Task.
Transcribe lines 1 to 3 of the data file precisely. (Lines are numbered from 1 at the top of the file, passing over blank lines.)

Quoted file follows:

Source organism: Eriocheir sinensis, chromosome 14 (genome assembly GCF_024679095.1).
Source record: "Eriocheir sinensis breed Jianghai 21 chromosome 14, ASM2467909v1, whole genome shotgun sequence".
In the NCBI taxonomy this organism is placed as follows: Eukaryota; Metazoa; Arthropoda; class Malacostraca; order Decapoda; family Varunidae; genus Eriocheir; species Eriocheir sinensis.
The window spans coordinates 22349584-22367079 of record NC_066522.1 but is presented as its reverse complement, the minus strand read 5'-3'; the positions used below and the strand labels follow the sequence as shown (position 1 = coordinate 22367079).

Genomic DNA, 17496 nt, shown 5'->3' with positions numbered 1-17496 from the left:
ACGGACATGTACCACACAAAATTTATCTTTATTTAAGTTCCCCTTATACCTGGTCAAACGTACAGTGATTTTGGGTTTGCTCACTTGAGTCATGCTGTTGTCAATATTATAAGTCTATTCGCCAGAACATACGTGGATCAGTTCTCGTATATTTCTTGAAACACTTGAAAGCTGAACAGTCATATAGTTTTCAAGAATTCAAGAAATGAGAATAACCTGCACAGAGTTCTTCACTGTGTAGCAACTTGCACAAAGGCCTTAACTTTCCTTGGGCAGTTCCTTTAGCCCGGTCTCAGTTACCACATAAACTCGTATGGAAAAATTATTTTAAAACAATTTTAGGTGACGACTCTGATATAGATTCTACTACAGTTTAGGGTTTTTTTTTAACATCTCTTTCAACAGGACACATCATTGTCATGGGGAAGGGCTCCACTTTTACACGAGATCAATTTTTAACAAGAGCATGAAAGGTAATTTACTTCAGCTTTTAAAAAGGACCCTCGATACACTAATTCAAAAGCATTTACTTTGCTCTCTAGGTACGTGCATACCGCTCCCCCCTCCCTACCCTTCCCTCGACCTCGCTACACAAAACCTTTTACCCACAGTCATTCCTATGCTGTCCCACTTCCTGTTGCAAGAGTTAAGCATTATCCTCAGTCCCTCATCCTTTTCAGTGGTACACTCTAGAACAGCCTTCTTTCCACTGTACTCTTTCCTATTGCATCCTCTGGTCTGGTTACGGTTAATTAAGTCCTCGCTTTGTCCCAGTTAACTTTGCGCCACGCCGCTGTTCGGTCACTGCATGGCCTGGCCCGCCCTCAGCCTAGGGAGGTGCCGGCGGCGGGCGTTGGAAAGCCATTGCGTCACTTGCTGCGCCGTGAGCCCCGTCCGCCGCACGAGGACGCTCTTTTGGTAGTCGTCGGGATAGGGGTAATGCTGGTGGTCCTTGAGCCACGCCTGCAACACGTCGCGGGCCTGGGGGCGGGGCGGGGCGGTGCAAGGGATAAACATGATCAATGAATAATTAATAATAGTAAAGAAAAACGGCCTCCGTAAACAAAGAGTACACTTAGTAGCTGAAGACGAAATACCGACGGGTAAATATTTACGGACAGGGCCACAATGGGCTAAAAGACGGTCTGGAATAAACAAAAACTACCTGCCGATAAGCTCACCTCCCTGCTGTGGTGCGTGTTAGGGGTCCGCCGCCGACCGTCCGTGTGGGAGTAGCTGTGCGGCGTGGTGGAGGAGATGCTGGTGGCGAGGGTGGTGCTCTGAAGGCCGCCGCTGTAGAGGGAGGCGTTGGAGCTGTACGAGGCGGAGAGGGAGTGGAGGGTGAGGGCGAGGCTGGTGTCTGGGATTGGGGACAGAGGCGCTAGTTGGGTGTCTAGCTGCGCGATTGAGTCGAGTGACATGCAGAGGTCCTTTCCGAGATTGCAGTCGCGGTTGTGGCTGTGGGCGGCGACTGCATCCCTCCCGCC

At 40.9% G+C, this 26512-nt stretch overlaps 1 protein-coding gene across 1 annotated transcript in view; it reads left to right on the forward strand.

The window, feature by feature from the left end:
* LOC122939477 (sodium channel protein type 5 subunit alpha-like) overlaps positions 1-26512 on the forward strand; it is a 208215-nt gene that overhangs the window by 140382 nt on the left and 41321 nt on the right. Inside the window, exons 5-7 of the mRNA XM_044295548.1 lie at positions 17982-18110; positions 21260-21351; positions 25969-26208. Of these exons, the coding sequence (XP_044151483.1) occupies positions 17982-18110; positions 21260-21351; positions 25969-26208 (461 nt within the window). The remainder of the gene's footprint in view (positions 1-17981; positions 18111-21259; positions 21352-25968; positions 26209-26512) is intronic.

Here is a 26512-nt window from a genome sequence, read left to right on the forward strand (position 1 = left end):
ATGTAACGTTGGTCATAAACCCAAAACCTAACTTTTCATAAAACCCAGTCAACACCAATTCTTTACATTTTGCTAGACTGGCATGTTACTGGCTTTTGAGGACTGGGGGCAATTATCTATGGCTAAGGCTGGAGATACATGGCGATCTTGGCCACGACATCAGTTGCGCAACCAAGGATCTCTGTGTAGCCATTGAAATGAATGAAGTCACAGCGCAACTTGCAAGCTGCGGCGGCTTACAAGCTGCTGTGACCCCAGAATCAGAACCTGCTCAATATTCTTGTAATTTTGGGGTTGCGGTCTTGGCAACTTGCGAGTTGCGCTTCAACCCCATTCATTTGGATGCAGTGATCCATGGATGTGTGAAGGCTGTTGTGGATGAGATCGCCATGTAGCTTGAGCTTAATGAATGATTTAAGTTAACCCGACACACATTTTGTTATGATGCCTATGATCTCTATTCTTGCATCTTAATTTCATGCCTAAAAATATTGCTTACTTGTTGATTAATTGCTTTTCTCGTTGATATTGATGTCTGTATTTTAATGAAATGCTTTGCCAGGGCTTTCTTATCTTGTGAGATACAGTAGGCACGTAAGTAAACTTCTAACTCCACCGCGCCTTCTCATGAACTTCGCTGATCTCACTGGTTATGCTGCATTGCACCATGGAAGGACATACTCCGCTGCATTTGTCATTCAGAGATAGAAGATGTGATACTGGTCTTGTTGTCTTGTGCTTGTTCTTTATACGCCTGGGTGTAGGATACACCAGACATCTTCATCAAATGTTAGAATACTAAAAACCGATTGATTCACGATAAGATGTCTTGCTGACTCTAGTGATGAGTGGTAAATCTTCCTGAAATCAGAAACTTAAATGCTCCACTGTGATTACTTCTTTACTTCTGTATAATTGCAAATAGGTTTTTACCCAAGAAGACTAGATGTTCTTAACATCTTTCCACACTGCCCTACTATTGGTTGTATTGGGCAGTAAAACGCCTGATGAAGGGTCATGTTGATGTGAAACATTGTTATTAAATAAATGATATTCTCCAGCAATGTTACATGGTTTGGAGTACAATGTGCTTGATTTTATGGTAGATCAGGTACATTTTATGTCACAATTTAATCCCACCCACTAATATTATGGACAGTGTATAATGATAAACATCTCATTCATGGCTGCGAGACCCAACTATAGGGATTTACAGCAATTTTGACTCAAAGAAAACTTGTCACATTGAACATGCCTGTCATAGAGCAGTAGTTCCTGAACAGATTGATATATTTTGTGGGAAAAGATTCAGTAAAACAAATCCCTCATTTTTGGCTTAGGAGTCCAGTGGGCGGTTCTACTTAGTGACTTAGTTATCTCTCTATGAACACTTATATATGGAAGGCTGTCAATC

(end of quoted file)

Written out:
Source organism: Eriocheir sinensis, chromosome 14 (genome assembly GCF_024679095.1).
Source record: "Eriocheir sinensis breed Jianghai 21 chromosome 14, ASM2467909v1, whole genome shotgun sequence".
In the NCBI taxonomy this organism is placed as follows: Eukaryota; Metazoa; Arthropoda; class Malacostraca; order Decapoda; family Varunidae; genus Eriocheir; species Eriocheir sinensis.